CHARLESTON, W.Va. — The House of Delegates passed a bill Monday that largely does away with the requirements of the state’s conceal carry gun law despite Gov. Earl Ray Tomblin’s promised veto.
The bill (HB 4145), approved 68-31, eliminates the permitting process currently operated through county sheriff’s departments. The permit process, which includes training and a background check, will still be a requirement for those 18-21, according to the bill.
Delegates debated the bill Monday and turned down several proposed amendments aimed at softening the measure.
Gov. Earl Ray Tomblin tweeted his feelings on the bill Monday afternoon before the vote.
“I will veto any concealed carry bill that does not take into consideration the concerns of law enforcement for the safety of our officers,” the tweet said.
Opponents of the bill argued the change will hurt police officers who use the current law to stop criminals from committing other crimes.
“One reasonable limitation (on gun rights) is to give the police the ability to be able to stop someone that they know has a concealed weapon before they commit an offense with it. You’re legalizing that,” Del. Larry Rowe (D-Kanawha) told House members.
Rowe also said a consequence of the measure would result in the legalization of other weapons.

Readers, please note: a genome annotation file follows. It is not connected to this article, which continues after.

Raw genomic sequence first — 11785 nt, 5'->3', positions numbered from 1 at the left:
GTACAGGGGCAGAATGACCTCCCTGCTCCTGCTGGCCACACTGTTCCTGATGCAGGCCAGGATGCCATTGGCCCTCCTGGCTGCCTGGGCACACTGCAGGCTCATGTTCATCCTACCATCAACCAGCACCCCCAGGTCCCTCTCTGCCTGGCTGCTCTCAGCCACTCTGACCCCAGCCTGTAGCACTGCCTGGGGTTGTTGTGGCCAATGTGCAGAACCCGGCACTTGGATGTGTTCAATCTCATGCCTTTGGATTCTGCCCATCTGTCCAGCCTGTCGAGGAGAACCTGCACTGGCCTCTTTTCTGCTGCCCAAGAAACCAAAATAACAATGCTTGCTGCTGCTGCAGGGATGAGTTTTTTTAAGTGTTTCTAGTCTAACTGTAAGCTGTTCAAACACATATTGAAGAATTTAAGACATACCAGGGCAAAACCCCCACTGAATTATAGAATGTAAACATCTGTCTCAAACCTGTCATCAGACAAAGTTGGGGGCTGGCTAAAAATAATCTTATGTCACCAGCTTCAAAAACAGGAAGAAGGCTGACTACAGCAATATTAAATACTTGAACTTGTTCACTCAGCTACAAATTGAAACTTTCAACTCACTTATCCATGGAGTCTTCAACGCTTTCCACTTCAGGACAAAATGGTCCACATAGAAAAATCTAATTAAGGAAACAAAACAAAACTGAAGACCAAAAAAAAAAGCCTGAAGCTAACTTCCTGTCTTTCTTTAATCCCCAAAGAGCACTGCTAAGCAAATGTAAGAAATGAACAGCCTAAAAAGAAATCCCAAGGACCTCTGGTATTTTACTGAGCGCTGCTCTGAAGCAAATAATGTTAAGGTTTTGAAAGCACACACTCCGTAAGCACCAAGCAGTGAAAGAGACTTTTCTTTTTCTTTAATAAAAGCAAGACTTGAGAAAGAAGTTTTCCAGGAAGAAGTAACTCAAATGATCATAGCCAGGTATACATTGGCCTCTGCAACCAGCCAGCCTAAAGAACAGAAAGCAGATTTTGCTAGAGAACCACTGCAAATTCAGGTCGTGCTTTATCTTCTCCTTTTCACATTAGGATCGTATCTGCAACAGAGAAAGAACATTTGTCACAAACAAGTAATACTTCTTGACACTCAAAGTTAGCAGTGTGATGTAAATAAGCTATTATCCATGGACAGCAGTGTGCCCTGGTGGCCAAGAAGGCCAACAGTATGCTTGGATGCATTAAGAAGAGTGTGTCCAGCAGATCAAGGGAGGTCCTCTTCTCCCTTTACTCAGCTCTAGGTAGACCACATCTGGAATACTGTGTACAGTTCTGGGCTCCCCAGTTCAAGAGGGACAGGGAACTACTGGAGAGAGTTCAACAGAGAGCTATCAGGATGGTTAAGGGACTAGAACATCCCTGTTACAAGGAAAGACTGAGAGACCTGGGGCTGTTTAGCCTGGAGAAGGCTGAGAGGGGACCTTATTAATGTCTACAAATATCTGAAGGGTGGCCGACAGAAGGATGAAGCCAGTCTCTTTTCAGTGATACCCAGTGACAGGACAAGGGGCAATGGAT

“The permit process only relates to revolvers and pistols. So what we’ve done is we’re changing the nature of what can be carried and we’re also changing it away from a permit process,” Rowe said.
But other delegates, like Del. Josh Nelson (R-Boone) argued their should be no restrictions to carry a concealed firearm.
“The Second Amendment has nothing in it about a permit. It has nothing in it about a waiting period or having to pay (a fee) to exercise it,” Nelson said. “What we’re about to do today is fixing something that was wrong in the first place.”
Supporters also said taking away the permit requirement would help women who may be the target of domestic violence. The bill has families in mind, Del. Patrick Lane (R-Kanawha) said.
“I happen to believe that we should balance it on the side of protecting our families,” Lane said. “Making our families, giving our families, restoring our families the ability to protect themselves.”
The bill now heads to the state Senate for consideration.